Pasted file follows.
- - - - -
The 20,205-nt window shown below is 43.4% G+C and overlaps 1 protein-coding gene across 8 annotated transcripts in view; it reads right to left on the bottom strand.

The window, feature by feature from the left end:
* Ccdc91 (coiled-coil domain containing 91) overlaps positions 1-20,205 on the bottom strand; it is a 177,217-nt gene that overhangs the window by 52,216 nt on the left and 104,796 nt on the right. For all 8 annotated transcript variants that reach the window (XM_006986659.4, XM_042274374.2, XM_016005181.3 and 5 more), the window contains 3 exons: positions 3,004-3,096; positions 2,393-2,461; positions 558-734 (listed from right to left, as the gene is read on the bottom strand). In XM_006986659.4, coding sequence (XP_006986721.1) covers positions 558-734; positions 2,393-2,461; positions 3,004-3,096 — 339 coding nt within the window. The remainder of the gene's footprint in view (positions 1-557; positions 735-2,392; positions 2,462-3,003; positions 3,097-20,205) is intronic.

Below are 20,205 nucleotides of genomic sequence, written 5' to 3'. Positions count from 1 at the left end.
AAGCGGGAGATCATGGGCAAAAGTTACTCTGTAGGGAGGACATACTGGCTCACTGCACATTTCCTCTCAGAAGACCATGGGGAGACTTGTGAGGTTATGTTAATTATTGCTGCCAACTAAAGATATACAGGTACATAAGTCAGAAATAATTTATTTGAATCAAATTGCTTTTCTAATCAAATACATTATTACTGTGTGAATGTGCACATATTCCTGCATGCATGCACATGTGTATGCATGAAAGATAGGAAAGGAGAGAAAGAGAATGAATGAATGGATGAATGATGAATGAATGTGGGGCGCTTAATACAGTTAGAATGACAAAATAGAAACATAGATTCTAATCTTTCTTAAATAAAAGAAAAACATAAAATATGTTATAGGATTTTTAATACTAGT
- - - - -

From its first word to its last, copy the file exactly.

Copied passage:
The 20,205-nt window shown below is 43.4% G+C and overlaps 1 protein-coding gene across 8 annotated transcripts in view; it reads right to left on the bottom strand.

The window, feature by feature from the left end:
* Ccdc91 (coiled-coil domain containing 91) overlaps positions 1-20,205 on the bottom strand; it is a 177,217-nt gene that overhangs the window by 52,216 nt on the left and 104,796 nt on the right. For all 8 annotated transcript variants that reach the window (XM_006986659.4, XM_042274374.2, XM_016005181.3 and 5 more), the window contains 3 exons: positions 3,004-3,096; positions 2,393-2,461; positions 558-734 (listed from right to left, as the gene is read on the bottom strand). In XM_006986659.4, coding sequence (XP_006986721.1) covers positions 558-734; positions 2,393-2,461; positions 3,004-3,096 — 339 coding nt within the window. The remainder of the gene's footprint in view (positions 1-557; positions 735-2,392; positions 2,462-3,003; positions 3,097-20,205) is intronic.

Below are 20,205 nucleotides of genomic sequence, written 5' to 3'. Positions count from 1 at the left end.
AAGCGGGAGATCATGGGCAAAAGTTACTCTGTAGGGAGGACATACTGGCTCACTGCACATTTCCTCTCAGAAGACCATGGGGAGACTTGTGAGGTTATGTTAATTATTGCTGCCAACTAAAGATATACAGGTACATAAGTCAGAAATAATTTATTTGAATCAAATTGCTTTTCTAATCAAATACATTATTACTGTGTGAATGTGCACATATTCCTGCATGCATGCACATGTGTATGCATGAAAGATAGGAAAGGAGAGAAAGAGAATGAATGAATGGATGAATGATGAATGAATGTGGGGCGCTTAATACAGTTAGAATGACAAAATAGAAACATAGATTCTAATCTTTCTTAAATAAAAGAAAAACATAAAATATGTTATAGGATTTTTAATACTAGT